To understand factors shaping species boundaries in closely related taxa, a powerful approach is to compare levels of genetic admixture at multiple points of contact and determine how this relates to intrinsic and extrinsic factors, such as genetic, morphological and ecological differentiation. In the Australian Alps, the threatened alpine bog skink Pseudemoia cryodroma co-occurs with two morphologically and ecologically similar congeners, P. entrecasteauxii and P. pagenstecheri, and all three species are suspected to hybridize. We predicted that the frequency of hybridization should be negatively correlated with genetic divergence, morphological differentiation and microhabitat separation. We tested this hypothesis using a mitochondrial locus, 13 microsatellite loci, morphological and microhabitat data and compared results across three geographically isolated sites. Despite strong genetic structure between species, we detected hybridization between all species pairs, including evidence of backcrossed individuals at the two sites where all three species are syntopic. Hybridization frequencies were not consistently associated with genetic, morphological or ecological differentiation. Furthermore, P. entrecasteauxii and P. pagenstecheri only hybridized at the two sites where they are syntopic with P. cryodroma, but not at the largest site where P. cryodroma was not recorded, suggesting that P. cryodroma may serve as a bridging species. This study reveals the complex dynamics within a three species hybrid zone and provides a baseline for assessing the impact of climate change and anthropogenic habitat modification on future hybridization frequencies.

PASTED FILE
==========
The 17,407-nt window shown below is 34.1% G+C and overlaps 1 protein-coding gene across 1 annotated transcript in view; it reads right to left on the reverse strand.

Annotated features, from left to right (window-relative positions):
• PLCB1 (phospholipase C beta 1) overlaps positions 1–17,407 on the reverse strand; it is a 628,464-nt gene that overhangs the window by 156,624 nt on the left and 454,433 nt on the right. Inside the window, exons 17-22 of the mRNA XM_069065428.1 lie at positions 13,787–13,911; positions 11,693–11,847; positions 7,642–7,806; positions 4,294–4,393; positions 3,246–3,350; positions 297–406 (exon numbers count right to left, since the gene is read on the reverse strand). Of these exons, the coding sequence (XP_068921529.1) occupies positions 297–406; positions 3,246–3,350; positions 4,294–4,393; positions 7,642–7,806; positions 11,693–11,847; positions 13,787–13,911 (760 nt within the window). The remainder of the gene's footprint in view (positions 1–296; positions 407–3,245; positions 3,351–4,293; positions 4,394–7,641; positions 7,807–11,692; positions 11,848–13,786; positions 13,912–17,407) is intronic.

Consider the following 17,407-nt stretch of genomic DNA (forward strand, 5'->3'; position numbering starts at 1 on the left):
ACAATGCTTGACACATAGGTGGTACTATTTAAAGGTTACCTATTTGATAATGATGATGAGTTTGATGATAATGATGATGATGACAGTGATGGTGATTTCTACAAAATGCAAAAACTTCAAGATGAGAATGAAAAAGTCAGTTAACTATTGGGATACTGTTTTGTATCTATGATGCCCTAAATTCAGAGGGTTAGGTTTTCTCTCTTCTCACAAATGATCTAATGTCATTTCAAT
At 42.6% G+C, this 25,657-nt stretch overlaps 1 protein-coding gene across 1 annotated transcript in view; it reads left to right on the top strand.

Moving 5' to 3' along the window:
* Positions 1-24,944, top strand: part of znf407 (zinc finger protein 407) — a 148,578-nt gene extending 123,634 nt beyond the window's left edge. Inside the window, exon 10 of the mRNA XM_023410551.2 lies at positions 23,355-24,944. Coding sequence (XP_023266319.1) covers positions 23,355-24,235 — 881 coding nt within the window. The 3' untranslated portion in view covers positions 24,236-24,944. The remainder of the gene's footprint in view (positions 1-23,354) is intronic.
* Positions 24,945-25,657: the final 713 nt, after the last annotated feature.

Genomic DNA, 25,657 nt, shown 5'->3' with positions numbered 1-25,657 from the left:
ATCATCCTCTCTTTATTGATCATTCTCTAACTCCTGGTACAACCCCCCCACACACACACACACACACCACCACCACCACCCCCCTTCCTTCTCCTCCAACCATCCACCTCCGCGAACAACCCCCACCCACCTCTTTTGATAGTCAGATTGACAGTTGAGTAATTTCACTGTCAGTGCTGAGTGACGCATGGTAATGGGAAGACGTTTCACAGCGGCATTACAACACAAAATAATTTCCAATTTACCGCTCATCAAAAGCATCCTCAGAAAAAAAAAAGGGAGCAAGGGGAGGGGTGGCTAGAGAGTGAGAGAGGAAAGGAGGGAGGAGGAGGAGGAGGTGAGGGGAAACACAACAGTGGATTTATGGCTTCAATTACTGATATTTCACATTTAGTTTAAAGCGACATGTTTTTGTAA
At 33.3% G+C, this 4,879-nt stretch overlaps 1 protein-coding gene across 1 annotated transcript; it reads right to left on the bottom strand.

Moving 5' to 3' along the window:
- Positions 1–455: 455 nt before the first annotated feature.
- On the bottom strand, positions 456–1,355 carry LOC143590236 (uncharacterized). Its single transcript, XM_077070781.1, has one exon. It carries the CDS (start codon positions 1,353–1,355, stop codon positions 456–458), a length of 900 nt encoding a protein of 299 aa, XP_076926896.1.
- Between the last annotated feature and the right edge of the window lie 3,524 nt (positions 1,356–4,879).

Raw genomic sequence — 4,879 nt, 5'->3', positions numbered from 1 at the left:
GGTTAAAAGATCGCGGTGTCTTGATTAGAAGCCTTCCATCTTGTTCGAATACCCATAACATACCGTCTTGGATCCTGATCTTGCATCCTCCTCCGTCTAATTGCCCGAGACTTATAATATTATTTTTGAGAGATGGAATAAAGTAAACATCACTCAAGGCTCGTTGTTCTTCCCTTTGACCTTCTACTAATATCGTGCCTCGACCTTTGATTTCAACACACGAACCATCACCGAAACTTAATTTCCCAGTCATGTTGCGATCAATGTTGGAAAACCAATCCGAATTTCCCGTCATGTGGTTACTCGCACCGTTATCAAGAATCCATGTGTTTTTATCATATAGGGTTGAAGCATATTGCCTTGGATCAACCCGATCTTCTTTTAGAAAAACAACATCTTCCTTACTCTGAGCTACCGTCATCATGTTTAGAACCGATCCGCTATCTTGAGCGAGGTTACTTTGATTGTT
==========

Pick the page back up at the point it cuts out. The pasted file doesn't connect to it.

- conservation genetics